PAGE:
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Frog steakUmělec magazine 2007/1
Petra Vargová | interview | en cs de
Tissue art is the art of manipulating growing tissue into statues or the form of other objects. The Australian group SymbioticA (www.symbiotica.uwa.edu.au) started these experiments using animal tissue. They let the tissue grow into the forms of half-alive dolls or the ear of the famous artist Stelarc, or they created bird wings from the tissue of pigs. In their project Disembodied Cuisine, Catts promises to solve every vegetarian’s problem of not eating meat because of the violence inflicted on animals. Last November in Prague, SymbioticA presented itself at the exhibition bioart, which aimed to highlight the interdigitization of art and science and ran simultaneously with the TransGenesis festival (www.transgenesis.cz) as an additional program to the Week of Science and Technology organized by the Academy of Sciences of the Czech Republic. Petra Vargová spoke to Oron Catts, the co-creator and art director of the SymbioticA institute.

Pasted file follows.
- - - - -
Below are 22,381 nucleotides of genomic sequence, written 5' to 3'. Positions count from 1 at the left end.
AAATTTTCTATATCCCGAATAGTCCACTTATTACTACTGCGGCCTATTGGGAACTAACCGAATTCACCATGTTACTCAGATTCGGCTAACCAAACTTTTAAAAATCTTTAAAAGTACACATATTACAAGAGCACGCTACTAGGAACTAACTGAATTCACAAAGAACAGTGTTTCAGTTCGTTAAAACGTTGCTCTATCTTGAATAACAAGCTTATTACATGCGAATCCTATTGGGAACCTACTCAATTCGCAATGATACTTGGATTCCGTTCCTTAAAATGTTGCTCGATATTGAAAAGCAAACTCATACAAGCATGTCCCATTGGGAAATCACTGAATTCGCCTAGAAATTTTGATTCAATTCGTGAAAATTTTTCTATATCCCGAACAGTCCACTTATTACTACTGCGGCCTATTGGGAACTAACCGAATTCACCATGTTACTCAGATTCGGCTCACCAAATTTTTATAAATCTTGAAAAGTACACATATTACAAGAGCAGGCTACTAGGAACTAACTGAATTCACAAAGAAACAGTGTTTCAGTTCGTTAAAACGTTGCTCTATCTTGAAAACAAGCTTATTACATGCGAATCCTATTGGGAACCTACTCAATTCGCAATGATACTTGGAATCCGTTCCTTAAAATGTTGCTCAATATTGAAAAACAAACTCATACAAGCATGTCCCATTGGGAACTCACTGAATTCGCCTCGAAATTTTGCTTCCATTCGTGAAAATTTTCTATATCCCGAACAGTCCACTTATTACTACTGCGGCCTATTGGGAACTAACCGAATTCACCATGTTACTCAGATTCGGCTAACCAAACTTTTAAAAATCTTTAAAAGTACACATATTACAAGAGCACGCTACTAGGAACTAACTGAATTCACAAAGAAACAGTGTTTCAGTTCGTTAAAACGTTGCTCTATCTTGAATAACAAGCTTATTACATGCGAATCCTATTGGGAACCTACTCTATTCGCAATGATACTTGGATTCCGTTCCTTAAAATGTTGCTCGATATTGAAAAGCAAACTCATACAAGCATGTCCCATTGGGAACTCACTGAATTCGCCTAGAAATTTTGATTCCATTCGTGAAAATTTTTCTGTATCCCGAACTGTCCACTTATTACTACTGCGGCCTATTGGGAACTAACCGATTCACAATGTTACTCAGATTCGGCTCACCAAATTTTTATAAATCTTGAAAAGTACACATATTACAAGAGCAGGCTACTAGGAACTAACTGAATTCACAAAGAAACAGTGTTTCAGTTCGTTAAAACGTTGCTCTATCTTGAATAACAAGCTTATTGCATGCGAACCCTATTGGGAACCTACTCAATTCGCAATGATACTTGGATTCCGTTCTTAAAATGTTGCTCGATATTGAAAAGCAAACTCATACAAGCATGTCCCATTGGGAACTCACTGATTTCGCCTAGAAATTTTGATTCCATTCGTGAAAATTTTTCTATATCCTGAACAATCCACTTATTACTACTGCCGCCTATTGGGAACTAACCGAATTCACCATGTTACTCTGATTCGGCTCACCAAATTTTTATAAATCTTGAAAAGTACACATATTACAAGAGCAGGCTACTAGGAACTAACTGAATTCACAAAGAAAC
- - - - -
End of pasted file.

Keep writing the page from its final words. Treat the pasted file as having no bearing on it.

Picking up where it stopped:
You come from Australia. What is the contemporary art scene like there?
We are based in Perth, Western Australia. Perth is the most isolated big city in the world and is located on the west coast of Australia, far away from the main cities of Australia which are on the east coast. The fact that Perth is so isolated makes the art scene here quite different from the rest of Australia. Perth has a very vibrant and independent new media art community. Having an institute such as SymbioticA here in Perth also means that many international artists are coming through here and enriching cultural life.
As a co-founder and artistic director of SymbioticA (Art Science collaborative Laboratory, School of Anatomy & Human Biology, University of Western Australia) can you tell us what SymbioticA focuses on and who works there?